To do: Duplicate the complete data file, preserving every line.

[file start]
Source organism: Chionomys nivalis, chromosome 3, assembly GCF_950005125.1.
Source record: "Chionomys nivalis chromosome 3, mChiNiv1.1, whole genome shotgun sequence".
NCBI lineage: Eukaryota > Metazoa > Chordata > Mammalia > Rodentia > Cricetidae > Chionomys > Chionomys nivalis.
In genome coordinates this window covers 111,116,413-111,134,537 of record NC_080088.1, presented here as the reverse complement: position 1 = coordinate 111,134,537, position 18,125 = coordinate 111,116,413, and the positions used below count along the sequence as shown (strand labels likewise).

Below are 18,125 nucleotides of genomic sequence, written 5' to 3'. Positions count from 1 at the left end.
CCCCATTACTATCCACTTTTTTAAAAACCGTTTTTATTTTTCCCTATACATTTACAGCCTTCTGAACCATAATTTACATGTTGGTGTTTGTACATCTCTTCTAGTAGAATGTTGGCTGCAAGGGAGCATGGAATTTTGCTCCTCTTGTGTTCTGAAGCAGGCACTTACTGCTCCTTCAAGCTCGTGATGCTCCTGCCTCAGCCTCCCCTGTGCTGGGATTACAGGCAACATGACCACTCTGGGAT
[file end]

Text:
Source organism: Chionomys nivalis, chromosome 3, assembly GCF_950005125.1.
Source record: "Chionomys nivalis chromosome 3, mChiNiv1.1, whole genome shotgun sequence".
NCBI lineage: Eukaryota > Metazoa > Chordata > Mammalia > Rodentia > Cricetidae > Chionomys > Chionomys nivalis.
In genome coordinates this window covers 111,116,413-111,134,537 of record NC_080088.1, presented here as the reverse complement: position 1 = coordinate 111,134,537, position 18,125 = coordinate 111,116,413, and the positions used below count along the sequence as shown (strand labels likewise).

Below are 18,125 nucleotides of genomic sequence, written 5' to 3'. Positions count from 1 at the left end.
CCCCATTACTATCCACTTTTTTAAAAACCGTTTTTATTTTTCCCTATACATTTACAGCCTTCTGAACCATAATTTACATGTTGGTGTTTGTACATCTCTTCTAGTAGAATGTTGGCTGCAAGGGAGCATGGAATTTTGCTCCTCTTGTGTTCTGAAGCAGGCACTTACTGCTCCTTCAAGCTCGTGATGCTCCTGCCTCAGCCTCCCCTGTGCTGGGATTACAGGCAACATGACCACTCTGGGAT